I always felt that Chris Leo’s band The Van Pelt ended too abruptly. Along with ex-Blonde Redhead guitarist Toko Yasuda, the duo released two superior albums and a handful of singles, ending abruptly in 1997, the duo reformed quickly as The Lapse, and continued on making similar-sounding music. In fact, I wondered why they even bothered to change the name, as they continued making music that sounded like their previous band. Imaginary Third, then, was a surprise; the title being a “what if” as to what a third Van Pelt album would be like, using previously unreleased material, as well as the three songs from their farewell single, The Speeding Train.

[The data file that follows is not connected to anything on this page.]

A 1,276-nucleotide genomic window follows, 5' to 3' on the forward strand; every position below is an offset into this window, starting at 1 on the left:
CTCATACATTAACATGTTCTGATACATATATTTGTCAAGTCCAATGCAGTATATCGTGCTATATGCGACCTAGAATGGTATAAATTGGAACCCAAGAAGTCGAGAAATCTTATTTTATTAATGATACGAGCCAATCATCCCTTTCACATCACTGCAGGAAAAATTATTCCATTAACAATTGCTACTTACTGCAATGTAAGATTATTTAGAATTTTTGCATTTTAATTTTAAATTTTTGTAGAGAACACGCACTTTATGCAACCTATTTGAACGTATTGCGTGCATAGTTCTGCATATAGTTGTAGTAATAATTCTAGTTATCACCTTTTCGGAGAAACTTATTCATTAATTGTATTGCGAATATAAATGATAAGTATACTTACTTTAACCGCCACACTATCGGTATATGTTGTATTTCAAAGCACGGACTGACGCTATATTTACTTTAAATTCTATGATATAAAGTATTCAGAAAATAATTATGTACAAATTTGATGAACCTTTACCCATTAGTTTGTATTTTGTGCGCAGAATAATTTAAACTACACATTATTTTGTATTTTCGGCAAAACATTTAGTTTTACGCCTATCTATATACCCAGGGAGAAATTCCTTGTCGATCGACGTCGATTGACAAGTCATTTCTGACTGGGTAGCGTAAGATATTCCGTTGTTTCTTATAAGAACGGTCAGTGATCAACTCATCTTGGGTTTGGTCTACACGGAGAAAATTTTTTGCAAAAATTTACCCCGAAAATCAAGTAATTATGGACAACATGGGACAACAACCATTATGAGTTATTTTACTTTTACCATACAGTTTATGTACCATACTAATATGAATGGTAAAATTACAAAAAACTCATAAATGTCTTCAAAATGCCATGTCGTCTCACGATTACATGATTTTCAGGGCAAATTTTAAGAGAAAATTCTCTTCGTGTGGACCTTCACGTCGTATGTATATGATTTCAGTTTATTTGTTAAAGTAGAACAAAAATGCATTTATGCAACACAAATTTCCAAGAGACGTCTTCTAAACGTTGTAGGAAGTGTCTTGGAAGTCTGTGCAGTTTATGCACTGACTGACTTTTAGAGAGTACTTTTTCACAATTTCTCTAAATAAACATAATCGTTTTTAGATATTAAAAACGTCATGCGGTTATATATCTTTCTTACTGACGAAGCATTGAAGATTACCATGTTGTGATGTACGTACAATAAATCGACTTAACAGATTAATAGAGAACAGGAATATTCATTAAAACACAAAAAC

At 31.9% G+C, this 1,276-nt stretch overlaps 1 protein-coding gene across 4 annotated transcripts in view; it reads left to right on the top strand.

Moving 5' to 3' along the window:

It’s really hard to understand the logic about why these songs weren’t good enough for release the first time around. Opening number “Infinite Me” kicks off the affair, and finds Leo doing his patented Kim Gordon-style spoken word/rapping style, while the band provides a jerky, angular yet sparkling and catch background. It’s easily one of Leo’s best songs to date. “The A, B, C, D’s of Fascism” is also a highlight, with Leo delivering a polemic about the state of the nation. “Three People Wide at All Times” is the kind of noisy, loud post-rock epic that always stood out when the band played live.
Still, better late than never. The band recently reunited for a handful of live dates, and while it may or may not spark a greater reunion, it’s good to have Imaginary Third, because it shows that they went out at the top of their game, even if took seventeen years to learn that.
Categories: Album Reviews